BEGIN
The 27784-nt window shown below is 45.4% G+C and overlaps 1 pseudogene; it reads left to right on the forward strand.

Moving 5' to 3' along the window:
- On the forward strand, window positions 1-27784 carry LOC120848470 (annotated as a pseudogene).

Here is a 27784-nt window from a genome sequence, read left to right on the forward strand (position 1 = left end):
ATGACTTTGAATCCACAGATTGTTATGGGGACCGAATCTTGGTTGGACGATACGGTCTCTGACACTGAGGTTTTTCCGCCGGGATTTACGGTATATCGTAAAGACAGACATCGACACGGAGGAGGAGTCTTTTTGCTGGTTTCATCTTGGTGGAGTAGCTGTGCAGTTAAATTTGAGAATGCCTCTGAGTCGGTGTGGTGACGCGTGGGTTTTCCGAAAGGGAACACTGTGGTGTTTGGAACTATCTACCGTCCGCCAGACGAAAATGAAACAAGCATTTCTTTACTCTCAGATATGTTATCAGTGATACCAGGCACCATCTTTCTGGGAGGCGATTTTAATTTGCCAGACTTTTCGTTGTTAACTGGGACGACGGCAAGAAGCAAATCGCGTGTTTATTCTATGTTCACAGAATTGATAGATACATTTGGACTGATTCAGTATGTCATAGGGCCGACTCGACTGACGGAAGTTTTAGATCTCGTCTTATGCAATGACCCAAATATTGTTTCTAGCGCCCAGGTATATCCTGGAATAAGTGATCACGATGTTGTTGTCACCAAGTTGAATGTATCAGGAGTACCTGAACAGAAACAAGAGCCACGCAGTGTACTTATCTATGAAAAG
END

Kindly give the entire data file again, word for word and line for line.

The 27784-nt window shown below is 45.4% G+C and overlaps 1 pseudogene; it reads left to right on the forward strand.

Moving 5' to 3' along the window:
- On the forward strand, window positions 1-27784 carry LOC120848470 (annotated as a pseudogene).

Here is a 27784-nt window from a genome sequence, read left to right on the forward strand (position 1 = left end):
ATGACTTTGAATCCACAGATTGTTATGGGGACCGAATCTTGGTTGGACGATACGGTCTCTGACACTGAGGTTTTTCCGCCGGGATTTACGGTATATCGTAAAGACAGACATCGACACGGAGGAGGAGTCTTTTTGCTGGTTTCATCTTGGTGGAGTAGCTGTGCAGTTAAATTTGAGAATGCCTCTGAGTCGGTGTGGTGACGCGTGGGTTTTCCGAAAGGGAACACTGTGGTGTTTGGAACTATCTACCGTCCGCCAGACGAAAATGAAACAAGCATTTCTTTACTCTCAGATATGTTATCAGTGATACCAGGCACCATCTTTCTGGGAGGCGATTTTAATTTGCCAGACTTTTCGTTGTTAACTGGGACGACGGCAAGAAGCAAATCGCGTGTTTATTCTATGTTCACAGAATTGATAGATACATTTGGACTGATTCAGTATGTCATAGGGCCGACTCGACTGACGGAAGTTTTAGATCTCGTCTTATGCAATGACCCAAATATTGTTTCTAGCGCCCAGGTATATCCTGGAATAAGTGATCACGATGTTGTTGTCACCAAGTTGAATGTATCAGGAGTACCTGAACAGAAACAAGAGCCACGCAGTGTACTTATCTATGAAAAG